while looking through some old writings of mine I came across a few unfinished paragraphs on the subject of genius and felt strongly urged to pursue this further. I'm sure there are many people who have at some time or other been highly intrigued by people considered as being geniuses in their chosen field of expertise. In my own case I have always been facinated and enthralled by the timeless music of the great classical masters of this genre, particularly Beethoven. He was without a doubt a musical genius whose soul and consciousness was open specifically to those timeless nuances, notes and heavenly chords emanating from etheric and heavenly planes of being. Not only this, but he had the ability to bring down, or to translate these high frequencies into the formats of 'earthly sounds' in the form of concerto or symphony. I say 'earthly sound' for even as the music he composed was sublime, it could not as sublime, as grand, as it must be in the heavenly spheres. So then, what makes for the difference between say Socrates and other debaters of his time? Why was Albert Einstein so much greater than all other mathematicians, how many violinists just miss being as great as Menuhin and who can doubt the incredible genius of Leonardo da Vinci??
This thing called genius, is it a skill practiced and developed, worked and perfected until it reaches the brilliance of a Beethoven, or a Mozart or a Leonardo da Vinci? Is it a flair for some single aspect of living, must the supreme artist shut himself off as it were, from the world around and develop his/her forte, the musician at his composition, the couturier at his collection, the author at his masterpiece. These souls are the mirror of their times, of the people, they cannot be above the people living in isolation. Ivory towers were never and can never be the breeding ground for great works of art. Beethoven, Cellini, Shakespeare, Tretchikoff, the common touch is in their very life blood. Life blood, movement the antithesis of stagnation; perhaps here is the source of the river of genius. Without enthusiasm there can be no development of that creative spark within the artist, enthusiasm for life, for his work and for what his work may give to himself and others. The burning of the midnight oil, as the saying goes, is not enough; the inner divine spirit must be set aflame by something more than repetitive practice.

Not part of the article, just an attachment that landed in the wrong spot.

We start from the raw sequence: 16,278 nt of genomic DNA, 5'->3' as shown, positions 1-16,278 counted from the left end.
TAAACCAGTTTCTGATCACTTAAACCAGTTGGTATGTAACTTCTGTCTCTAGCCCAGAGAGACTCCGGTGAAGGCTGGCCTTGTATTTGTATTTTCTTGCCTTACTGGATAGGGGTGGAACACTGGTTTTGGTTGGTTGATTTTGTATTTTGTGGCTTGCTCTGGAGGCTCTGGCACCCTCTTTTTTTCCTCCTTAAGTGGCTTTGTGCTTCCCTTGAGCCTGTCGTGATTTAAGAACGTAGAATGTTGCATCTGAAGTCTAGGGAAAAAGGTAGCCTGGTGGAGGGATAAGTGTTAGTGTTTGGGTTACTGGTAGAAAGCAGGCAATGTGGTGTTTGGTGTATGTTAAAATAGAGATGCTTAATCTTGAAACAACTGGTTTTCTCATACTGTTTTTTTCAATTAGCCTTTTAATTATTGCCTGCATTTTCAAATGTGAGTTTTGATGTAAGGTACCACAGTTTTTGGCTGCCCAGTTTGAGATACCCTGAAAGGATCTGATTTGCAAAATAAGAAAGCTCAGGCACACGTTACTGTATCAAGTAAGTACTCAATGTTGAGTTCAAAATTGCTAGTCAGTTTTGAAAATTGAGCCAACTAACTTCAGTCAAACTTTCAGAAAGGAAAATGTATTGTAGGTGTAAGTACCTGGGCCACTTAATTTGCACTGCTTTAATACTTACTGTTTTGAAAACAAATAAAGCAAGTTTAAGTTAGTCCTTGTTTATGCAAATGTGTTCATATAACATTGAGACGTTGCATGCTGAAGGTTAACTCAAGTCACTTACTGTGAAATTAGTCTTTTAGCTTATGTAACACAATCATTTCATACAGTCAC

Carl Rogers, the founder of the humanistic approach to psychology expanded on the idea of genius stating that the artist must trust his own experience of life sufficiently that he could go on expressing his own unique perceptions, in other words, to be oneself, to write, or to paint or to compose as oneself and not not to copy the style of another. The philosopher Immanuel Kant wrote that genius is the ability to independently arrive at and understand concepts that would normally have to be taught by another. For Kant, originality was the essential character of a genius. Bertrand Russell in his philosophy said that genius entails that an individual possesses unique qualities and talents that make the genius especially valuable to the society in which he operates once given the chance to contribute to society. Russell further maintained that it is possible for such geniuses to be crushed in their youth and lost forever when the environment around them is unsympathetic to their potential. The philosopher Schopenhauer stated that a genius is someone in whom intellect predominates over will much more than within the average person. This creates artistic or academic works that are objects of pure, disinterested contemplation. Their remoteness from mundane concerns means that such geniuses often have "heads in the clouds". On a more serious note perhaps genius is the result of long ages of rebirth by the soul and the spirit in the process of which the soul acquires vast experience in specific fields of endeavor? Its a wonderful thought which should not be summarily dismissed.
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